Morrison v. Hosto Buchan Prater & Lawrence PLLC

Filing 21

OPINION AND ORDER that deft's motion to dismiss is GRANTED; the claims of the pltfs are dismissed without prejudice pursuant to Rule 12(b)(6) of the FRCP; judgment will be entered accordingly. Signed by Chief Judge J. Leon Holmes on 9/17/09. (vjt)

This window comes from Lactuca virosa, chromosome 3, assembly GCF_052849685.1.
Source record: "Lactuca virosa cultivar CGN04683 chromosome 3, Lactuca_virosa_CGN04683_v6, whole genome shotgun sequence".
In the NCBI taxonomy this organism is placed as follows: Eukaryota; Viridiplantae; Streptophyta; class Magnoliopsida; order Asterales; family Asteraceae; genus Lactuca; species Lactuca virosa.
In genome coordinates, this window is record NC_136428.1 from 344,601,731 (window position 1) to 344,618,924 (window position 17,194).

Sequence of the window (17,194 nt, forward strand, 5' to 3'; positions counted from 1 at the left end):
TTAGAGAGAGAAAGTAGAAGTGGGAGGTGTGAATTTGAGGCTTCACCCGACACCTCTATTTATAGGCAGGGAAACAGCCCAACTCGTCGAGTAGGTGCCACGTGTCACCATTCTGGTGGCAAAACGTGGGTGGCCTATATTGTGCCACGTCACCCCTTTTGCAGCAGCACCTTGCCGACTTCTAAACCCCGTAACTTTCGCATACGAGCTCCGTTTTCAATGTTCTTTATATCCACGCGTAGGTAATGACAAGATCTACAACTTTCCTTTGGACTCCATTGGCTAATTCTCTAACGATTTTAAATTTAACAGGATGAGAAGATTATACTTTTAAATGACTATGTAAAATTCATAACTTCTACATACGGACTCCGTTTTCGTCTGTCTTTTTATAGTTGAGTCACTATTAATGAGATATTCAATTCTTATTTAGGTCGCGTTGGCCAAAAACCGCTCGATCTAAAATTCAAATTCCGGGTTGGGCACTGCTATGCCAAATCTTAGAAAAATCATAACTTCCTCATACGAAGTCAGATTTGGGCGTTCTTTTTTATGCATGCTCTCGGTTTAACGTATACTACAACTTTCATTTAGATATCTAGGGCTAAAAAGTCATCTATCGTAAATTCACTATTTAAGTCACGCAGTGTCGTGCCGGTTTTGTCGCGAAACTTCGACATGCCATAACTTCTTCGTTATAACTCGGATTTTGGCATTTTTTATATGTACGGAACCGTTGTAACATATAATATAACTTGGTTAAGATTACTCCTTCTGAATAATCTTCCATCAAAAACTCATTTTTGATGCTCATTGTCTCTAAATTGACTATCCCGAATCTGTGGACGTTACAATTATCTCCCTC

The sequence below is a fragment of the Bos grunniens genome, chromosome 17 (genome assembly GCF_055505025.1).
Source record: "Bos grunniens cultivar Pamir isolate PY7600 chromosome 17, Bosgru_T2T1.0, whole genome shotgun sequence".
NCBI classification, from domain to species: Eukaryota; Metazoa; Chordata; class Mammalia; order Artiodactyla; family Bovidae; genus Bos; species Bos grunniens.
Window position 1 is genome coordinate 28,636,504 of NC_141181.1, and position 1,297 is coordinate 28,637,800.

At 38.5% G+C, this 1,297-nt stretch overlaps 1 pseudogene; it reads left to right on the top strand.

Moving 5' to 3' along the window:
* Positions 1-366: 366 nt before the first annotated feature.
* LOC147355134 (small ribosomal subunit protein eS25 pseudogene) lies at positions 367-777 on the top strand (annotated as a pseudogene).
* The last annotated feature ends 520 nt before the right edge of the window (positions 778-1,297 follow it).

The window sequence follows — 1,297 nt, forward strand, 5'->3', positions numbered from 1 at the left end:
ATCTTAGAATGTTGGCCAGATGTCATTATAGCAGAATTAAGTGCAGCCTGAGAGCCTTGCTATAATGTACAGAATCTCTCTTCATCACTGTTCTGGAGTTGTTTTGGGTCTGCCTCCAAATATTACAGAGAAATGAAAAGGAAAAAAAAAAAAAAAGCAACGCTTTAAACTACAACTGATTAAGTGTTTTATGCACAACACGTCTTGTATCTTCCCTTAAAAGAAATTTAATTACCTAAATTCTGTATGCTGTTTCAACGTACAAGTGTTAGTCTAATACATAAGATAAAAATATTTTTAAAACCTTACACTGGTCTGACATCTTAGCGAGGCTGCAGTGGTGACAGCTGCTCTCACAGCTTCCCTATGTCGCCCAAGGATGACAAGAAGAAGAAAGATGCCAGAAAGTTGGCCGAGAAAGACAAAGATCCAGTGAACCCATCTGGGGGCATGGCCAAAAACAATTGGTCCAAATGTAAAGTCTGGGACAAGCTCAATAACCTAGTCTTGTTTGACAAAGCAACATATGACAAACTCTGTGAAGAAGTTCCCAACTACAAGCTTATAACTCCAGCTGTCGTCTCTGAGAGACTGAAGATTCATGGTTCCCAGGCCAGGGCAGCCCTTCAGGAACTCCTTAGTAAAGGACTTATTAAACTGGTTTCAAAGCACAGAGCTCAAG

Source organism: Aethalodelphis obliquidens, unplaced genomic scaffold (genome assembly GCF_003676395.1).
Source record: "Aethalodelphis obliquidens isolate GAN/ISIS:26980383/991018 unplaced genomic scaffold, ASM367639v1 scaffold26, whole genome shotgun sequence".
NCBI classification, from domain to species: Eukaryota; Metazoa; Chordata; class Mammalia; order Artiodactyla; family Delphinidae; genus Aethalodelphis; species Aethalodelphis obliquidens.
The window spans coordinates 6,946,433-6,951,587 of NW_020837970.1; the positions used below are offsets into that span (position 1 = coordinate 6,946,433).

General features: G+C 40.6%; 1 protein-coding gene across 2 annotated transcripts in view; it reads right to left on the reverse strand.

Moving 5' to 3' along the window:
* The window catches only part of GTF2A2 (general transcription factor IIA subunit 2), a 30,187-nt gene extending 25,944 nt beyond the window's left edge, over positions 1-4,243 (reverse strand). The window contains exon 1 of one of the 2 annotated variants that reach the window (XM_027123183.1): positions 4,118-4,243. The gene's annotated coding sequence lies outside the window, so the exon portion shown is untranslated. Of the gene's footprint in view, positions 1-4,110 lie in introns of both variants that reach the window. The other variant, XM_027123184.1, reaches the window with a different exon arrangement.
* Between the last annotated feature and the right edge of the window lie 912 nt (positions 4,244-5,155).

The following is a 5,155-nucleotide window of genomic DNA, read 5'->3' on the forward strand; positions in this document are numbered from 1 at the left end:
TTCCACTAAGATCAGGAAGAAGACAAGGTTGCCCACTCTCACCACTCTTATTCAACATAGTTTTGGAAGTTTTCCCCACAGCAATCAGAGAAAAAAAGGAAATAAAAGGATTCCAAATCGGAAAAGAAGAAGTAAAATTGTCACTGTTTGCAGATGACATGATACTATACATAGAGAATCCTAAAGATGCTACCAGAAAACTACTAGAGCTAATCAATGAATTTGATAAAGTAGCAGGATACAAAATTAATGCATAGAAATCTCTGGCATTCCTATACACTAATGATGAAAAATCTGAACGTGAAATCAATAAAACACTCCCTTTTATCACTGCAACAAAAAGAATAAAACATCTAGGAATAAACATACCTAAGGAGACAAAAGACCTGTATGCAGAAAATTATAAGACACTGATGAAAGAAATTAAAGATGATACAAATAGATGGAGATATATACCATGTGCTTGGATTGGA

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IN THE UNITED STATES DISTRICT COURT EASTERN DISTRICT OF ARKANSAS PINE BLUFF DIVISION J.D. MORRISON; NANCY HARTER; DAVID OAKES; GERTIE M. RUTH; and EUGENIA SUMMERS v. Case No. 5:09CV00146 JLH DEFENDANTS PLAINTIFFS HOSTO, BUCHAN, PRATER & LAWRENCE, PLLC OPINION AND ORDER This action began when the five plaintiffs named above filed five separate complaints against the law firm of Hosto, Buchan, Prater & Lawrence, P.L.L.C. ("Hosto"), each one alleging violations of the Fair Debt Collections Practices Act, 15 U.S.C. 1692, et seq., and the Arkansas Deceptive Trade Practices Act, Ark. Code Ann. 4-88-101, et seq. The plaintiffs in this action were defendants in debt collection suits filed by Hosto. In each instance, Hosto attached a note, which was printed on orange paper, to the summons and complaint served pursuant to the Arkansas Rules of Civil Procedure. The note said: PLEASE NOTE: You have been sued. If you would like to arrange to pay the debt, please call our law firm at (800)892-1460. This may avoid the necessity of you appearing in Court or filing an Answer. When calling, please reference our file number, which is found on the top of the Court papers. Thank you for your cooperation. This is an attempt to collect a consumer debt and any information obtained will be used for that purpose. This communication is from a debt collector. Based on the filing of the complaints and the act of attaching this note to the summons and complaint, the plaintiffs allege three claims for relief. First, they allege that the note violated various subsections of 15 U.S.C. 1692e. Second, they allege that the filing of the complaints against them violated 15 U.S.C. 1692e(2) and 1692d.1 Third, they allege that by including the note with the summons and complaint Hosto violated Rule 4.3 of the Arkansas Rules of Professional Conduct and engaged in an unconscionable, false or deceptive act or practice in violation of Ark. Code Ann. 488-107(10). Because the complaints involved common questions of law and fact, this Court granted the defendant's motion to consolidate the cases into a single action. Hosto has filed a motion to dismiss for failure to state a claim pursuant to Federal Rule of Civil Procedure 12(b)(6). For the following reasons, Hosto's motion is granted, and the plaintiffs' claims are dismissed without prejudice. I. In ruling on a Rule 12(b)(6) motion to dismiss, the court "accept[s] as true all of the factual allegations contained in the complaint, and review[s] the complaint to determine whether its allegations show that the pleader is entitled to relief." Schaaf v. Residential Funding Corp., 517 F.3d 544, 549 (8th Cir. 2008). All reasonable inferences from the complaint must be drawn in favor of the nonmoving party. Crumpley-Patterson v. Trinity Lutheran Hosp., 388 F.3d 588, 590 (8th Cir. 2004). A motion to dismiss should not be granted merely because the complaint "does not state with precision all elements that give rise to a legal basis for recovery." Schmedding v. Tnemec Co., 187 F.3d 862, 864 (8th Cir. 1999). A complaint need only contain "`a short and plain statement of the claim showing that the pleader is entitled to relief.'" Id. (quoting FED. R. CIV. P. 8(a)). "While a complaint attacked by a Rule 12(b)(6) motion to dismiss does not need detailed factual allegations, a plaintiff's obligation to provide the `grounds' of his `entitle[ment] to relief' requires more than labels and conclusions, and a formulaic recitation of the elements of a cause of action will not do." 1 The complaint filed by Oakes did not include this count. 2 Bell Atl. Corp. v. Twombly, 550 U.S. 544, 555, 127 S. Ct. 1955, 1964-65, 167 L. Ed. 2d 929 (2007) (citations omitted). Stated differently, the plaintiff must "raise a right to relief above a speculative level." Schaaf, 517 F.3d at 549. II. The statute, 15 U.S.C. 1692e, provides: A debt collector may not use any false, deceptive, or misleading representation or means in connection with the collection of any debt. Without limiting the general application of the foregoing, the following conduct is a violation of this section: (1) The false representation or implication that the debt collector is vouched for, bonded by, or affiliated with the United States or any State, including the use of any badge, uniform, or facsimile thereof. (2) The false representation of-(A) the character, amount, or legal status of any debt; or (B) any services rendered or compensation which may be lawfully received by any debt collector for the collection of a debt. (3) The false representation or implication that any individual is an attorney or that any communication is from an attorney. (4) The representation or implication that nonpayment of any debt will result in the arrest or imprisonment of any person or the seizure, garnishment, attachment, or sale of any property or wages of any person unless such action is lawful and the debt collector or creditor intends to take such action. (5) The threat to take any action that cannot legally be taken or that is not intended to be taken. (6) The false representation or implication that a sale, referral, or other transfer of any interest in a debt shall cause the consumer to-(A) lose any claim or defense to payment of the debt; or (B) become subject to any practice prohibited by this subchapter. 3 (7) The false representation or implication that the consumer committed any crime or other conduct in order to disgrace the consumer. (8) Communicating or threatening to communicate to any person credit information which is known or which should be known to be false, including the failure to communicate that a disputed debt is disputed. (9) The use or distribution of any written communication which simulates or is falsely represented to be a document authorized, issued, or approved by any court, official, or agency of the United States or any State, or which creates a false impression as to its source, authorization, or approval. (10) The use of any false representation or deceptive means to collect or attempt to collect any debt or to obtain information concerning a consumer. (11) The failure to disclose in the initial written communication with the consumer and, in addition, if the initial communication with the consumer is oral, in that initial oral communication, that the debt collector is attempting to collect a debt and that any information obtained will be used for that purpose, and the failure to disclose in subsequent communications that the communication is from a debt collector, except that this paragraph shall not apply to a formal pleading made in connection with a legal action. (12) The false representation or implication that accounts have been turned over to innocent purchasers for value. (13) The false representation or implication that documents are legal process. (14) The use of any business, company, or organization name other than the true name of the debt collector's business, company, or organization. (15) The false representation or implication that documents are not legal process forms or do not require action by the consumer. (16) The false representation or implication that a debt collector operates or is employed by a consumer reporting agency as defined by section 1681a(f) of this title. "The purpose of the FDCPA is to `eliminate abusive debt collection practices by debt collectors,' and debt collectors are liable for failure to comply with `any provision' of the Act." Richmond v. Higgins, 435 F.3d 825, 828 (8th Cir. 2006) (citing 15 U.S.C. 1692e (2006)) (internal citations 4 omitted). To determine whether a debt collector communicates to the debtor in a false, misleading, or deceptive manner, the Eighth Circuit views the debt collector's communications through the eyes of the unsophisticated consumer. Peters v. Gen. Serv. Bureau, Inc., 277 F.3d 1051, 1055 (8th Cir. 2002). The unsophisticated consumer standard protects the consumer who is uninformed, naive, or trusting. Gammon v. GC Servs. Ltd. P'ship, 27 F.3d 1254, 1257 (7th Cir. 1994). But if a communication on its face would not mislead even a significant fraction of the population, then a court may dismiss the Fair Debt Collections Practices Act claim as a matter of law. Taylor v. Cavalry Inv., L.L.C., 365 F.3d 572, 574-75 (7th Cir. 2004) (applying the unsophisticated consumer test). The complaint does not allege, nor do the plaintiffs argue, that any statement in the note attached to the summons and complaint was false. The first sentence of the note--"You have been sued"--of course was a true statement. The second sentence--"If you would like to arrange to pay the debt, please call our law firm . . ."--gives accurate information as to how to arrange to pay the debt. The third sentence--"This may avoid the necessity of you appearing in Court or filing an Answer"--also is a true statement: calling the law firm and arranging to pay the debt may avoid the necessity of appearing in court or filing an answer. The plaintiffs argue that this sentence conflicts with Rule 12(a)(1) of the Arkansas Rules of Civil Procedure, which requires a defendant to file an answer within twenty days after service of summons and complaint, but there is no allegation that Hosto ever lulled a debtor into not filing an answer and then moved for a default judgment. The note is merely an invitation to call and discuss a voluntary resolution of the debt rather than litigate over it. Such an approach to debt collection is entirely consistent with the aims and purposes of the Fair Debt Collections Practices Act; it is not abusive, false, deceptive, or misleading. The allegations in 5 the complaint do not show that the note was falsely represented as an official court document, nor that the note suggested that the summons and complaint were not legal process forms or did not require action by the consumer. The plaintiffs rely on an Illinois case in which a lawyer engaged in debt collection mailed a notice to a debtor in an envelope with a copy of the complaint and summons. Tolentino v. Friedman, 833 F. Supp. 697, 698-99 (N.D. Ill. 1993), aff'd, 46 F.3d 645 (7th Cir. 1995). The notice at issue in Tolentino was included with the summons and complaint and was labeled, "IMPORTANT NOTICE." The notice stated: In the next few days it is likely that you will receive mail from lawyers recommending that the only way you can clean up your financial affairs is to file BANKRUPTCY, and that you employ that lawyer to represent you. As you know CREDIT is extremely important in this day and age. Filing bankruptcy is not necessarily the end to your financial problems. It might cause more problems than it solves. Bankruptcy may also involve COSTS to you such as filing, trustee and attorney fees. Your failure to pay your indebtedness to this creditor has prompted the filing of this legal proceeding against you. Though this action is unfortunate, it does not hinder your ability to discuss the payment of this debt on terms that everyone can live with. Please contact this office to discuss a repayment arrangement in line with your financial situation. Please note that this office only represents the creditor and we cannot represent your interests in this matter. Law Offices LAWRENCE FRIEDMAN-03532 19 S. LaSalle Street, 10th Floor Chicago, IL 60603 Id. at 699. The district court held that the notice violated the Fair Debt Collections Practices Act because it would impress on the reader the thought that, because a lawsuit had been filed, the situation was so dire that bankruptcy might be necessary and because: 6 The Notice gives the false impression to unsophisticated debtors that [the debt collector] is, in some way, an attorney affiliated with the court or that he is required by the court to issue this Notice in connection with the summons and complaint . . . . [It] is written in language that would seem official to an unsophisticated debtor and is included with legal process such that an unsophisticated debtor may take it as officially sanctioned, authorized, or approved. Id. at 701. The notice at issue in Tolentino also failed to include the disclosure mandated by 15 U.S.C. 1692e(11) that the debt collector was attempting to collect a debt, and any information obtained would be used for that purpose.2 Unlike the notice at issue in Tolentino, Hosto's note included the disclosure mandated by subsection 1692e(11). Moreover, Hosto's note was not threatening and did not suggest that the debtor's situation was dire. In fact, the plaintiffs here have argued that Hosto's note suggested that the lawsuit was not a significant matter, which is exactly the opposite of the argument in Tolentino. Whatever may have been the case in Tolentino, the complaint here alleges no facts to show that the notice violated 15 U.S.C. 1692e other than the fact that it was attached to the summons and complaint. The plaintiffs cite no authority, however, for the proposition that 1692e is ipso facto violated whenever a lawyer collecting a debt includes with the summons and complaint a message to the defendant. The parties seem to agree that the plaintiffs' second claim for relief, which alleges that Hosto violated the Fair Debt Collections Practices Act by filing a complaint, fails to state a claim under the Fair Debt Collections Practices Act. "[T]he filing of the collection lawsuit, standing alone, does not The Seventh Circuit affirmed based on 1692e(11) without reaching the other bases for the district court's holding that the notice violated the Fair Debt Collections Practices Act. Tolentino, 46 F.3d at 650. 7 2 violate the FDCPA." Williams v. Javitch, Block & Rathbone, LLP, 480 F. Supp. 2d 1016, 1022 (S.D. Ohio 2007). For the reasons already stated, the complaint also fails to state a claim upon which relief may be granted under the Arkansas Deceptive Trade Practices Act. Nothing in the notice is false, deceptive, or unconscionable. The plaintiffs allege that the notice violates Rule 4.3 of the Arkansas Rules of Professional Conduct, which prohibits a lawyer from giving advice to an unrepresented person whose interests conflict with those of the lawyer's client. This Court does not construe the notice as advice to the debtor, but even if it were, the Rules of Professional Conduct are not designed to be a basis for civil liability, nor does violation of one of them give rise to a cause of action. See Paragraph 20 to the Preamble to the Arkansas Rules of Professional Conduct; Allen v. Allison, 356 Ark. 403, 413-14, 155 S.W.3d 682, 690 (2004); Orsini v. Larry Moyer Trucking, Inc., 310 Ark. 179, 184, 833 S.W.2d 366, 369 (1992). CONCL US ION The defendant's motion to dismiss is GRANTED. The claims of the plaintiffs are dismissed without prejudice pursuant to Rule 12(b)(6) of the Federal Rules of Civil Procedure. IT IS SO ORDERED this 17th day of September, 2009. J. LEON HOLMES UNITED STATES DISTRICT JUDGE 8